The early history of the Sisters of Mount Carmel is rooted in the story of a remarkable woman’s journey. Julie Thérèse Chevrel was blessed with an unswerving sense of God’s call.
Her attempt to respond faithfully to this call, in the midst of events over which she had no control, led to the establishment of the Sisters of Mount Carmel in Louisiana.
In the early 1830’s Sister Thérèse Chevrel and Sister St. Augustin Clerc responded to the invitation of Bishop de Neckere to take over a school for “free young ladies of color,” and to minister among the French-speaking people of South Louisiana. They set sail from France and arrived in New Orleans aboard the Steamship Olympia on November 2, 1833.
Now immigrants, isolated from their past, the two formed a new congregation of women religious, retaining the name they had in France, Congregation of Our Lady of Mount Carmel, because of their great devotion to Mary, Mother of Carmel and thus preserving ties to their earlier beginnings. But it would be some forty years before the two sisters were able to make contact with the sisters they had left behind.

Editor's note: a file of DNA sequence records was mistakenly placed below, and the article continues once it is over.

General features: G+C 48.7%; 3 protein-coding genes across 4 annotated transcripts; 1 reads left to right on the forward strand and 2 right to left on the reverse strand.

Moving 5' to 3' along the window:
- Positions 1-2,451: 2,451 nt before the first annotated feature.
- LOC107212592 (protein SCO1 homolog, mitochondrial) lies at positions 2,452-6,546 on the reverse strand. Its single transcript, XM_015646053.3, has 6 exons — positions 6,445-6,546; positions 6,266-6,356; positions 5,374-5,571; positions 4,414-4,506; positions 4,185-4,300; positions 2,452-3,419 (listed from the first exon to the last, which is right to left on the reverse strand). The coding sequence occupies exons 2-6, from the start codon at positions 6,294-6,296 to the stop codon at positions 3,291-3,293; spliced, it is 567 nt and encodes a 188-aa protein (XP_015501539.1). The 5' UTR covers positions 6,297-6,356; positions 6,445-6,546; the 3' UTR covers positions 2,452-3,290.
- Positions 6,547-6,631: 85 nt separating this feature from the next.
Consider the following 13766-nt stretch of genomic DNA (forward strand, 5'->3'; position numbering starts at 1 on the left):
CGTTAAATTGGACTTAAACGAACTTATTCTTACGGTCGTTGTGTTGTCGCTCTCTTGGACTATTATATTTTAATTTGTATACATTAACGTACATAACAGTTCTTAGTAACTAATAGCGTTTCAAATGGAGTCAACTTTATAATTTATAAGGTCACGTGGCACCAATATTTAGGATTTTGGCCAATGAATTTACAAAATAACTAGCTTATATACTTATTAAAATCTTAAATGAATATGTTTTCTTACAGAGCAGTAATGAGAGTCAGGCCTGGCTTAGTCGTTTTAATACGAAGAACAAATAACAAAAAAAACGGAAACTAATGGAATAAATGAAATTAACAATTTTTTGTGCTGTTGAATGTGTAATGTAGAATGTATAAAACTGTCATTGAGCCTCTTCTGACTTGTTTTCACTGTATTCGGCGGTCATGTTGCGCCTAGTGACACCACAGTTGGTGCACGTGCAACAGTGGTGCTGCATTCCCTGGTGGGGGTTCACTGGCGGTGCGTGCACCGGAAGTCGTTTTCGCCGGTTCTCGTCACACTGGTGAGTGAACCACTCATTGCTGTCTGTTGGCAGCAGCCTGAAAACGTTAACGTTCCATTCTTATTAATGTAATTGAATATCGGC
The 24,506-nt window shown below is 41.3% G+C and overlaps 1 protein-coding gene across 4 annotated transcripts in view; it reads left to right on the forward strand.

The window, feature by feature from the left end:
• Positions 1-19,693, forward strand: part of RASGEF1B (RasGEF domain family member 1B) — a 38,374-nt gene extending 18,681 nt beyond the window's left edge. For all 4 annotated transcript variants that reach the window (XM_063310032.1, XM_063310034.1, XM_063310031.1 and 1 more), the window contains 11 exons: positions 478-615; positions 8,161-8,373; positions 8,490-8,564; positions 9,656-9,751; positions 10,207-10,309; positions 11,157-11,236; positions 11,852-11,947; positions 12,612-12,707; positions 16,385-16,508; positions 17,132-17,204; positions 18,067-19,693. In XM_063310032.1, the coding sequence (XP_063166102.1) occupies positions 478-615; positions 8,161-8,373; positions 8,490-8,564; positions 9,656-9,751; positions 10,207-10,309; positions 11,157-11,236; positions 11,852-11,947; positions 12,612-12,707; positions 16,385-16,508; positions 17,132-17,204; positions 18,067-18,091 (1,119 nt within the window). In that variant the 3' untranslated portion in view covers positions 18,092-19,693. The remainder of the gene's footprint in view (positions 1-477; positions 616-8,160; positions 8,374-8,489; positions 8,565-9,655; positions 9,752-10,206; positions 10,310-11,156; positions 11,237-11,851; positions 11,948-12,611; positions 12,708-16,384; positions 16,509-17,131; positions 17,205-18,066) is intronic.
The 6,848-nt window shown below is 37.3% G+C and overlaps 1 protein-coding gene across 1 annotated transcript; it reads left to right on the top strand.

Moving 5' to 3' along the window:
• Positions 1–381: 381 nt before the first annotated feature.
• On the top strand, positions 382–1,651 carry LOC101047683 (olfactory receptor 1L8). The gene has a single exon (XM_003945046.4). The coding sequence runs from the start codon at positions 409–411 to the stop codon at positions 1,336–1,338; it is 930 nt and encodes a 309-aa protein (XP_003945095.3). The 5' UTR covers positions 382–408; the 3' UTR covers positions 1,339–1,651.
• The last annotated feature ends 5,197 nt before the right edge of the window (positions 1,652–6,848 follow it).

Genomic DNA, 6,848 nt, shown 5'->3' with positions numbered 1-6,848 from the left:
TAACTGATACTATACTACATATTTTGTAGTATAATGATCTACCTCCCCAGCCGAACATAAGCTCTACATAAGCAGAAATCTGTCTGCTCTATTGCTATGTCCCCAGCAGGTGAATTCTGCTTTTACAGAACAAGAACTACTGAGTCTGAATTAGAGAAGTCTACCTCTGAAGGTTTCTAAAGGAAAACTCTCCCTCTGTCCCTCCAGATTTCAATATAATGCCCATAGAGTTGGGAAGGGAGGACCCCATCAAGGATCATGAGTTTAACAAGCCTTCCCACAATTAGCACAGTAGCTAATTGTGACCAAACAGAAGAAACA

The early history of the Sisters of Mount Carmel is characterized by their response to the needs of their times and to requests of the local church.
True to the spirit of Julie Thérèse Chevrel, the Sisters of Mount Carmel today strive to be faithful to God’s call in the reality of changing circumstances and to be responsive to the needs of the local church. Whether it be in the bayou country of South Louisiana, in the heart of New Orleans, in the villages of the poor in the Philippines and Timor Leste, or in a Carmelite office in Illinois, our thrust remains the same: to lovingly serve God’s people, responding to the needs of the time, taking Mary… in her simplicity, zeal and humility… as our model.